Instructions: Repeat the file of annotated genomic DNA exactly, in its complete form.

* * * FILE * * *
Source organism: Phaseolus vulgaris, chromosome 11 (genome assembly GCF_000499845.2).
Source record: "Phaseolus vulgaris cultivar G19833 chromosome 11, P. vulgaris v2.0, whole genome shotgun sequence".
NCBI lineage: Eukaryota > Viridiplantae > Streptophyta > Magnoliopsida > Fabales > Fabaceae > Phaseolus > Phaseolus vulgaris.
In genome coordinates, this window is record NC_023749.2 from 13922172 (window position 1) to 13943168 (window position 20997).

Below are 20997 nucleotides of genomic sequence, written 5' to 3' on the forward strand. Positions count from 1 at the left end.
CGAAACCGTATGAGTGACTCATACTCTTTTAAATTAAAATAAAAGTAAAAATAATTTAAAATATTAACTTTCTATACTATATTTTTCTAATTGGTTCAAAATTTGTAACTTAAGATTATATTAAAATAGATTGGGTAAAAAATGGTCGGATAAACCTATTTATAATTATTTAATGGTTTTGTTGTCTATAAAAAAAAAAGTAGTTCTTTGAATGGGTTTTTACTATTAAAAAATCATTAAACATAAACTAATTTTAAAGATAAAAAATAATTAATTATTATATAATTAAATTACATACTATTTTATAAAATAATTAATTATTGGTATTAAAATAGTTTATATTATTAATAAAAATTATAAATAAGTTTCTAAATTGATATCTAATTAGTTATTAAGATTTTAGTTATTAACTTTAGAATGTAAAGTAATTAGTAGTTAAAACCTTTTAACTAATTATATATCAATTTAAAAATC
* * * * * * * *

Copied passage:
Source organism: Phaseolus vulgaris, chromosome 11 (genome assembly GCF_000499845.2).
Source record: "Phaseolus vulgaris cultivar G19833 chromosome 11, P. vulgaris v2.0, whole genome shotgun sequence".
NCBI lineage: Eukaryota > Viridiplantae > Streptophyta > Magnoliopsida > Fabales > Fabaceae > Phaseolus > Phaseolus vulgaris.
In genome coordinates, this window is record NC_023749.2 from 13922172 (window position 1) to 13943168 (window position 20997).

Below are 20997 nucleotides of genomic sequence, written 5' to 3' on the forward strand. Positions count from 1 at the left end.
CGAAACCGTATGAGTGACTCATACTCTTTTAAATTAAAATAAAAGTAAAAATAATTTAAAATATTAACTTTCTATACTATATTTTTCTAATTGGTTCAAAATTTGTAACTTAAGATTATATTAAAATAGATTGGGTAAAAAATGGTCGGATAAACCTATTTATAATTATTTAATGGTTTTGTTGTCTATAAAAAAAAAAGTAGTTCTTTGAATGGGTTTTTACTATTAAAAAATCATTAAACATAAACTAATTTTAAAGATAAAAAATAATTAATTATTATATAATTAAATTACATACTATTTTATAAAATAATTAATTATTGGTATTAAAATAGTTTATATTATTAATAAAAATTATAAATAAGTTTCTAAATTGATATCTAATTAGTTATTAAGATTTTAGTTATTAACTTTAGAATGTAAAGTAATTAGTAGTTAAAACCTTTTAACTAATTATATATCAATTTAAAAATC